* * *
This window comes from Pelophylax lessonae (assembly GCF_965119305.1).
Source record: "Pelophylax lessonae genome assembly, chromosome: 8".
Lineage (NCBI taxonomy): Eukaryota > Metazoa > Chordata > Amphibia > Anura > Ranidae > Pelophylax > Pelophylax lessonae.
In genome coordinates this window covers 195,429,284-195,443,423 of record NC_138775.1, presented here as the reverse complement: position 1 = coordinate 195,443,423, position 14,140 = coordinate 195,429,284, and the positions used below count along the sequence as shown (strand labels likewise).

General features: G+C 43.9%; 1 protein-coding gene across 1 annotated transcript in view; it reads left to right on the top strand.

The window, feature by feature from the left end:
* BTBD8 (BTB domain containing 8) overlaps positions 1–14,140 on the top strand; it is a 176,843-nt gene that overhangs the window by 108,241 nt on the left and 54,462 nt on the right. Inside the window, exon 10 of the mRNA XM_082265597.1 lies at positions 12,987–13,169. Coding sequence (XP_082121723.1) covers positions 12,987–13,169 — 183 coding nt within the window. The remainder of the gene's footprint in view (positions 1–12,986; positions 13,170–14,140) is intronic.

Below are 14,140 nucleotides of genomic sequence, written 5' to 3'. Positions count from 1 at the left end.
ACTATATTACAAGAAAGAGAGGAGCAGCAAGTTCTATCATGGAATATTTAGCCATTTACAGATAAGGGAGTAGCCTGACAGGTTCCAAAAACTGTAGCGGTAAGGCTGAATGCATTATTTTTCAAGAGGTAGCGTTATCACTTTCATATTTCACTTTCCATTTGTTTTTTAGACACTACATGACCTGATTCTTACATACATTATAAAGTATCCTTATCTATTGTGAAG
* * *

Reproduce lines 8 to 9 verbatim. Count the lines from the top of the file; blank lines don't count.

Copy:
Below are 14,140 nucleotides of genomic sequence, written 5' to 3'. Positions count from 1 at the left end.
ACTATATTACAAGAAAGAGAGGAGCAGCAAGTTCTATCATGGAATATTTAGCCATTTACAGATAAGGGAGTAGCCTGACAGGTTCCAAAAACTGTAGCGGTAAGGCTGAATGCATTATTTTTCAAGAGGTAGCGTTATCACTTTCATATTTCACTTTCCATTTGTTTTTTAGACACTACATGACCTGATTCTTACATACATTATAAAGTATCCTTATCTATTGTGAAG